Zoom Freezes Feature Updates Committing To Improve Security And Privacy As Scrutiny Increases

Over the past three months, Zoom has seen its daily usage numbers explode. Zoom CEO Eric S. Yuan says that the platform had just 10 million daily active users in December, but now the platform host “more than 200 million daily meeting participants, both free and paid.”

This is primarily due to the recent boom in work from home folks as the world tries to mitigate the ongoing coronavirus pandemic. The spike in usage numbers has also turned out as a challenge to the company as it continues to ensure the service continues to stay afloat.

The video conferencing service was primarily built for enterprise customers, specifically large institutions with full IT support. With that at the back of their minds, Zoom didn’t expect that “in a matter of weeks, every person in the world would suddenly be working, studying, and socializing from home.”

Currently, over 90,000 schools across 20 countries are using Zoom to continue their teaching programs, according to the company.

As much as Zoom has proven to be a one-stop-shop for working, meetings, studying, socializing, and even leveraged for rather unexpected uses – who would’ve thought weddings could be attended via Zoom? – in the world, the company’s dirty linen on privacy and security related issues have been, unfortunately, exposed.

Zoom’s CEO admits that they have been lax on security and privacy issues, and they are stepping up to crunch them out.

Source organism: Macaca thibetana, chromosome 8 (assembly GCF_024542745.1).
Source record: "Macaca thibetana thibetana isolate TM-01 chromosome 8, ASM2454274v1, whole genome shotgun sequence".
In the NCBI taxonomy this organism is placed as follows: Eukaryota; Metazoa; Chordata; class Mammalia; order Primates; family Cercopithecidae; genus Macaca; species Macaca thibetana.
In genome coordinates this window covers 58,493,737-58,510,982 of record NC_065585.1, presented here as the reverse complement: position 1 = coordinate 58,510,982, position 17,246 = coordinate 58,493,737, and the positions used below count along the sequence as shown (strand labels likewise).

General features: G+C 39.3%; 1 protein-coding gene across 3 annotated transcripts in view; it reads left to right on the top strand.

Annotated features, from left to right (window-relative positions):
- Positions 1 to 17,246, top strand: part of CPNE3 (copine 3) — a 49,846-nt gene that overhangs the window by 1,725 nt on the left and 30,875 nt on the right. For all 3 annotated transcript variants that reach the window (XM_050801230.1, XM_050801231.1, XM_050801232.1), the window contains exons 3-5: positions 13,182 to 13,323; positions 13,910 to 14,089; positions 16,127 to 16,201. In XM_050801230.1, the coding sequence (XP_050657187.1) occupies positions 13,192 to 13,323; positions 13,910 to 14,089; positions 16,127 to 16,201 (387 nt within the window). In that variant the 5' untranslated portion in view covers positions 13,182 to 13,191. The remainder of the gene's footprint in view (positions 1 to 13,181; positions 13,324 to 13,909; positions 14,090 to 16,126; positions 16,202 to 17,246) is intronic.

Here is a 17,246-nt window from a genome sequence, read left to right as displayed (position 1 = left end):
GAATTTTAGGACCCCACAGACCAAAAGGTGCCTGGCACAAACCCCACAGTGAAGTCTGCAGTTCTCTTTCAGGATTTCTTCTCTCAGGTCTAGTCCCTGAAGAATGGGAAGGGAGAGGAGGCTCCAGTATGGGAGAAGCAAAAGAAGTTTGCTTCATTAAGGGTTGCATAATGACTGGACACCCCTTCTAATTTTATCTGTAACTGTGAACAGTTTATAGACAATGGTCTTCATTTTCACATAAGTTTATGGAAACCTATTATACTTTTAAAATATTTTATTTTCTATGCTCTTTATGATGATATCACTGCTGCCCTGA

“…we have fallen short of the community’s – and our own – privacy and security expectations.”

The first step the company is taking to address their lax privacy and security practices is freezing all feature updates immediately.

Over the next 90 days, the company will channel all of their engineering resources “to better identify, address, and fix issues proactively.” Unusual to Zoom’s culture, the company will also release a transparency report, detailing all the “requests for data, records, or content.”

It’ll be the first time for Zoom to release such reports, and they have recently been urged by an advocacy group to do so.

As part of improving the platform’s reputation on the security front, Zoom CEO says that they will enhance their current bug bounty program.

The company seems determined to cleanse their public image. They will be conducting a “comprehensive review with third-party experts and representative users to understand and ensure the security of all of our new consumer use cases.”

On top of that, they have also announced a CISO council in partnership with leading CISOs across the industry. You can check out the full blog post here.

Follow us on TelegramTwitterFacebookor subscribe to our weekly newsletter to ensure you don’t miss out on any future updates.

Facebook Comments

[TechTrends Podcast] Connectivity in Africa ft Africa Data Centres MD Dan Kwach

Alvin Wanjala

Alvin Wanjala has been writing about technology for over 2 years. He writes about different topics in the consumer tech space. He loves streaming music, programming, and gaming during downtimes.

Have anything to add to this article? Leave us a comment below

Back to top button